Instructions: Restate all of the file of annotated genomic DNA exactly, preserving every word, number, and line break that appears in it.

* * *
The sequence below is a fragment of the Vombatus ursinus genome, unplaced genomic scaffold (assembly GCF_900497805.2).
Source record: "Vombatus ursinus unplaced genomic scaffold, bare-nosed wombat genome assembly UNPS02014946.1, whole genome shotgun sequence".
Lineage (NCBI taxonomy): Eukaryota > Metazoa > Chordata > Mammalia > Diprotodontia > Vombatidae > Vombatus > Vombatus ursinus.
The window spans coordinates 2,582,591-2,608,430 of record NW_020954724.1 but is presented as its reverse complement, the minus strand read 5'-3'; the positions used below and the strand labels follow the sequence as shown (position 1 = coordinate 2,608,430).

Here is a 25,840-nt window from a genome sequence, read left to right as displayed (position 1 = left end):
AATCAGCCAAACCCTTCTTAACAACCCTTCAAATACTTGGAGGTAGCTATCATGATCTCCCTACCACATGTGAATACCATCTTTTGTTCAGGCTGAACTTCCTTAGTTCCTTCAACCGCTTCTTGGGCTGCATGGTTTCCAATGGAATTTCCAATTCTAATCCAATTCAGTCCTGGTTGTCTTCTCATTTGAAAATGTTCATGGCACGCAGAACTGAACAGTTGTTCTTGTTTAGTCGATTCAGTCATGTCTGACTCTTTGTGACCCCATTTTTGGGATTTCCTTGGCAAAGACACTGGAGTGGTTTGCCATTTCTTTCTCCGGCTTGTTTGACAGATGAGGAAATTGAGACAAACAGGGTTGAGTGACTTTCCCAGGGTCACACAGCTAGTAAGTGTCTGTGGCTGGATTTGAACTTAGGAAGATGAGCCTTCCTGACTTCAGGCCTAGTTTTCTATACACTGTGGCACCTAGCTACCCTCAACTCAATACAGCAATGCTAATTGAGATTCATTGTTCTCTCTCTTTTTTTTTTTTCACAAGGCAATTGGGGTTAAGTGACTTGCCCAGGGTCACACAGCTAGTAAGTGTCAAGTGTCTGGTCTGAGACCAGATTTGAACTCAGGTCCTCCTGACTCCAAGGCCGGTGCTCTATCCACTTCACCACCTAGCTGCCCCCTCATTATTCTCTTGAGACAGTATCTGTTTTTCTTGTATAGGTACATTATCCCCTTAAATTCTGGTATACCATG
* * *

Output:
The sequence below is a fragment of the Vombatus ursinus genome, unplaced genomic scaffold (assembly GCF_900497805.2).
Source record: "Vombatus ursinus unplaced genomic scaffold, bare-nosed wombat genome assembly UNPS02014946.1, whole genome shotgun sequence".
Lineage (NCBI taxonomy): Eukaryota > Metazoa > Chordata > Mammalia > Diprotodontia > Vombatidae > Vombatus > Vombatus ursinus.
The window spans coordinates 2,582,591-2,608,430 of record NW_020954724.1 but is presented as its reverse complement, the minus strand read 5'-3'; the positions used below and the strand labels follow the sequence as shown (position 1 = coordinate 2,608,430).

Here is a 25,840-nt window from a genome sequence, read left to right as displayed (position 1 = left end):
AATCAGCCAAACCCTTCTTAACAACCCTTCAAATACTTGGAGGTAGCTATCATGATCTCCCTACCACATGTGAATACCATCTTTTGTTCAGGCTGAACTTCCTTAGTTCCTTCAACCGCTTCTTGGGCTGCATGGTTTCCAATGGAATTTCCAATTCTAATCCAATTCAGTCCTGGTTGTCTTCTCATTTGAAAATGTTCATGGCACGCAGAACTGAACAGTTGTTCTTGTTTAGTCGATTCAGTCATGTCTGACTCTTTGTGACCCCATTTTTGGGATTTCCTTGGCAAAGACACTGGAGTGGTTTGCCATTTCTTTCTCCGGCTTGTTTGACAGATGAGGAAATTGAGACAAACAGGGTTGAGTGACTTTCCCAGGGTCACACAGCTAGTAAGTGTCTGTGGCTGGATTTGAACTTAGGAAGATGAGCCTTCCTGACTTCAGGCCTAGTTTTCTATACACTGTGGCACCTAGCTACCCTCAACTCAATACAGCAATGCTAATTGAGATTCATTGTTCTCTCTCTTTTTTTTTTTTCACAAGGCAATTGGGGTTAAGTGACTTGCCCAGGGTCACACAGCTAGTAAGTGTCAAGTGTCTGGTCTGAGACCAGATTTGAACTCAGGTCCTCCTGACTCCAAGGCCGGTGCTCTATCCACTTCACCACCTAGCTGCCCCCTCATTATTCTCTTGAGACAGTATCTGTTTTTCTTGTATAGGTACATTATCCCCTTAAATTCTGGTATACCATG